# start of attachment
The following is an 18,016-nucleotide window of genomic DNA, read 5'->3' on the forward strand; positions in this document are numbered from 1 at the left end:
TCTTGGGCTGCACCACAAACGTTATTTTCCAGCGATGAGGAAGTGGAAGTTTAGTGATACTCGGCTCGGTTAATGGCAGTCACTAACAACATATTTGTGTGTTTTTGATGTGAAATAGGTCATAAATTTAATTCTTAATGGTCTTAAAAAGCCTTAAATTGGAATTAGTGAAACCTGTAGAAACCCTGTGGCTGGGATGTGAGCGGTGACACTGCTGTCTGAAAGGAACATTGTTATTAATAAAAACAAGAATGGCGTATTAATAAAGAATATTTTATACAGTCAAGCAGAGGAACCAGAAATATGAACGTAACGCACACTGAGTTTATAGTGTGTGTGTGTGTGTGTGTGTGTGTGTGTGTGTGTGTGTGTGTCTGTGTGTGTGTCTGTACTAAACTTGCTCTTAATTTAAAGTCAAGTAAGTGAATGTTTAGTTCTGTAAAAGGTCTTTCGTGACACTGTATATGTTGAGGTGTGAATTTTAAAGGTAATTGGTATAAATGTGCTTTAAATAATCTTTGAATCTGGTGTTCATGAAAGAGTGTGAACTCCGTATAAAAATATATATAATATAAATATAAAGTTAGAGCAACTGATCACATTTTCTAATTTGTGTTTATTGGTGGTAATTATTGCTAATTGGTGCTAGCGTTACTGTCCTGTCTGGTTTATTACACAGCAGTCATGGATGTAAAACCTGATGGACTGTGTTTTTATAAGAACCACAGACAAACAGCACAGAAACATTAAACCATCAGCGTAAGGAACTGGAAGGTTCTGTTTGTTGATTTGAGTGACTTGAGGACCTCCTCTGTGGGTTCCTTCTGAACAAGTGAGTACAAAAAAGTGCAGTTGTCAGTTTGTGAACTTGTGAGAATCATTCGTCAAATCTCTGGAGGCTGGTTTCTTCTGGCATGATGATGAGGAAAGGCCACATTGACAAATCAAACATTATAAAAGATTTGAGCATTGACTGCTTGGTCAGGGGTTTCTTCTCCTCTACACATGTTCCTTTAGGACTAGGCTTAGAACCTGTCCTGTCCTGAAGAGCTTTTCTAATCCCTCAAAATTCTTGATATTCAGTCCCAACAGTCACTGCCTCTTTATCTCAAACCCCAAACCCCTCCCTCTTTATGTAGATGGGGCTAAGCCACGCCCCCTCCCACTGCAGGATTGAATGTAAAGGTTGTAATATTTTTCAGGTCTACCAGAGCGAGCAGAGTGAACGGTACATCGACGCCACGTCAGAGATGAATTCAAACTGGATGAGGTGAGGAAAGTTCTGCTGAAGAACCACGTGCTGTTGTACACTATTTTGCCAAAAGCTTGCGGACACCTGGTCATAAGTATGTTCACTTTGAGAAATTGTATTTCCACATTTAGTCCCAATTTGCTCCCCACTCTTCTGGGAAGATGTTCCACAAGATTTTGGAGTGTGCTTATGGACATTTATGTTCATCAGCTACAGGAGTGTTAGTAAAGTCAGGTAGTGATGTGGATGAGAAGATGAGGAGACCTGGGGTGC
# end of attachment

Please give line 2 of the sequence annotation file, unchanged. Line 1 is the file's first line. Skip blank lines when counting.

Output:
TCTTGGGCTGCACCACAAACGTTATTTTCCAGCGATGAGGAAGTGGAAGTTTAGTGATACTCGGCTCGGTTAATGGCAGTCACTAACAACATATTTGTGTGTTTTTGATGTGAAATAGGTCATAAATTTAATTCTTAATGGTCTTAAAAAGCCTTAAATTGGAATTAGTGAAACCTGTAGAAACCCTGTGGCTGGGATGTGAGCGGTGACACTGCTGTCTGAAAGGAACATTGTTATTAATAAAAACAAGAATGGCGTATTAATAAAGAATATTTTATACAGTCAAGCAGAGGAACCAGAAATATGAACGTAACGCACACTGAGTTTATAGTGTGTGTGTGTGTGTGTGTGTGTGTGTGTGTGTGTGTGTGTGTCTGTGTGTGTGTCTGTACTAAACTTGCTCTTAATTTAAAGTCAAGTAAGTGAATGTTTAGTTCTGTAAAAGGTCTTTCGTGACACTGTATATGTTGAGGTGTGAATTTTAAAGGTAATTGGTATAAATGTGCTTTAAATAATCTTTGAATCTGGTGTTCATGAAAGAGTGTGAACTCCGTATAAAAATATATATAATATAAATATAAAGTTAGAGCAACTGATCACATTTTCTAATTTGTGTTTATTGGTGGTAATTATTGCTAATTGGTGCTAGCGTTACTGTCCTGTCTGGTTTATTACACAGCAGTCATGGATGTAAAACCTGATGGACTGTGTTTTTATAAGAACCACAGACAAACAGCACAGAAACATTAAACCATCAGCGTAAGGAACTGGAAGGTTCTGTTTGTTGATTTGAGTGACTTGAGGACCTCCTCTGTGGGTTCCTTCTGAACAAGTGAGTACAAAAAAGTGCAGTTGTCAGTTTGTGAACTTGTGAGAATCATTCGTCAAATCTCTGGAGGCTGGTTTCTTCTGGCATGATGATGAGGAAAGGCCACATTGACAAATCAAACATTATAAAAGATTTGAGCATTGACTGCTTGGTCAGGGGTTTCTTCTCCTCTACACATGTTCCTTTAGGACTAGGCTTAGAACCTGTCCTGTCCTGAAGAGCTTTTCTAATCCCTCAAAATTCTTGATATTCAGTCCCAACAGTCACTGCCTCTTTATCTCAAACCCCAAACCCCTCCCTCTTTATGTAGATGGGGCTAAGCCACGCCCCCTCCCACTGCAGGATTGAATGTAAAGGTTGTAATATTTTTCAGGTCTACCAGAGCGAGCAGAGTGAACGGTACATCGACGCCACGTCAGAGATGAATTCAAACTGGATGAGGTGAGGAAAGTTCTGCTGAAGAACCACGTGCTGTTGTACACTATTTTGCCAAAAGCTTGCGGACACCTGGTCATAAGTATGTTCACTTTGAGAAATTGTATTTCCACATTTAGTCCCAATTTGCTCCCCACTCTTCTGGGAAGATGTTCCACAAGATTTTGGAGTGTGCTTATGGACATTTATGTTCATCAGCTACAGGAGTGTTAGTAAAGTCAGGTAGTGATGTGGATGAGAAGATGAGGAGACCTGGGGTGC